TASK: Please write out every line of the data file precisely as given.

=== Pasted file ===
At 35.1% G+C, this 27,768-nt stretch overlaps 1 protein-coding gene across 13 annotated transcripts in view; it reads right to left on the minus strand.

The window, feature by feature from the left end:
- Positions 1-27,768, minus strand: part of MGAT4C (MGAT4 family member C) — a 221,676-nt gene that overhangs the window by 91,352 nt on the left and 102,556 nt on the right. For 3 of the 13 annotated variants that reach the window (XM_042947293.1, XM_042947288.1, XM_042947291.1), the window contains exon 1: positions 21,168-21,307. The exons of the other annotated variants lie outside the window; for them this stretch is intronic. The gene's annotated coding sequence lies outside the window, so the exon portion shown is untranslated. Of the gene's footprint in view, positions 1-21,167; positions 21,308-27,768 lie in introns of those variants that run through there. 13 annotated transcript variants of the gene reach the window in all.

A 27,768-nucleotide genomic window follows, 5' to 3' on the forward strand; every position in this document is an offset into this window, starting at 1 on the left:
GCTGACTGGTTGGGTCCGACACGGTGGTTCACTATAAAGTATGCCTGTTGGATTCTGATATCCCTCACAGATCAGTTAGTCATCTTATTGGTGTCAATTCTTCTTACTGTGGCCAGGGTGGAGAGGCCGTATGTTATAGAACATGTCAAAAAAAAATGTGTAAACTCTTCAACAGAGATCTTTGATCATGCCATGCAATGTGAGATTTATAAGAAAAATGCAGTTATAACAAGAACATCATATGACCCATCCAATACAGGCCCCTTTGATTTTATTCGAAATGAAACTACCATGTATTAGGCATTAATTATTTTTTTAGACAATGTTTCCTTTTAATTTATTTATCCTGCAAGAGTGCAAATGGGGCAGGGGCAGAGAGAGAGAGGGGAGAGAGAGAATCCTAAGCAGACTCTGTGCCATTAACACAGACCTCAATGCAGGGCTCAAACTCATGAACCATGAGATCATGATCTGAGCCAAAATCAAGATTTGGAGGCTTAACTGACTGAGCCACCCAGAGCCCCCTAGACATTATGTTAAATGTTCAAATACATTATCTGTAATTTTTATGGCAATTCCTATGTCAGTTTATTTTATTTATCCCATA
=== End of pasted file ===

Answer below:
At 35.1% G+C, this 27,768-nt stretch overlaps 1 protein-coding gene across 13 annotated transcripts in view; it reads right to left on the minus strand.

The window, feature by feature from the left end:
- Positions 1-27,768, minus strand: part of MGAT4C (MGAT4 family member C) — a 221,676-nt gene that overhangs the window by 91,352 nt on the left and 102,556 nt on the right. For 3 of the 13 annotated variants that reach the window (XM_042947293.1, XM_042947288.1, XM_042947291.1), the window contains exon 1: positions 21,168-21,307. The exons of the other annotated variants lie outside the window; for them this stretch is intronic. The gene's annotated coding sequence lies outside the window, so the exon portion shown is untranslated. Of the gene's footprint in view, positions 1-21,167; positions 21,308-27,768 lie in introns of those variants that run through there. 13 annotated transcript variants of the gene reach the window in all.

A 27,768-nucleotide genomic window follows, 5' to 3' on the forward strand; every position in this document is an offset into this window, starting at 1 on the left:
GCTGACTGGTTGGGTCCGACACGGTGGTTCACTATAAAGTATGCCTGTTGGATTCTGATATCCCTCACAGATCAGTTAGTCATCTTATTGGTGTCAATTCTTCTTACTGTGGCCAGGGTGGAGAGGCCGTATGTTATAGAACATGTCAAAAAAAAATGTGTAAACTCTTCAACAGAGATCTTTGATCATGCCATGCAATGTGAGATTTATAAGAAAAATGCAGTTATAACAAGAACATCATATGACCCATCCAATACAGGCCCCTTTGATTTTATTCGAAATGAAACTACCATGTATTAGGCATTAATTATTTTTTTAGACAATGTTTCCTTTTAATTTATTTATCCTGCAAGAGTGCAAATGGGGCAGGGGCAGAGAGAGAGAGGGGAGAGAGAGAATCCTAAGCAGACTCTGTGCCATTAACACAGACCTCAATGCAGGGCTCAAACTCATGAACCATGAGATCATGATCTGAGCCAAAATCAAGATTTGGAGGCTTAACTGACTGAGCCACCCAGAGCCCCCTAGACATTATGTTAAATGTTCAAATACATTATCTGTAATTTTTATGGCAATTCCTATGTCAGTTTATTTTATTTATCCCATA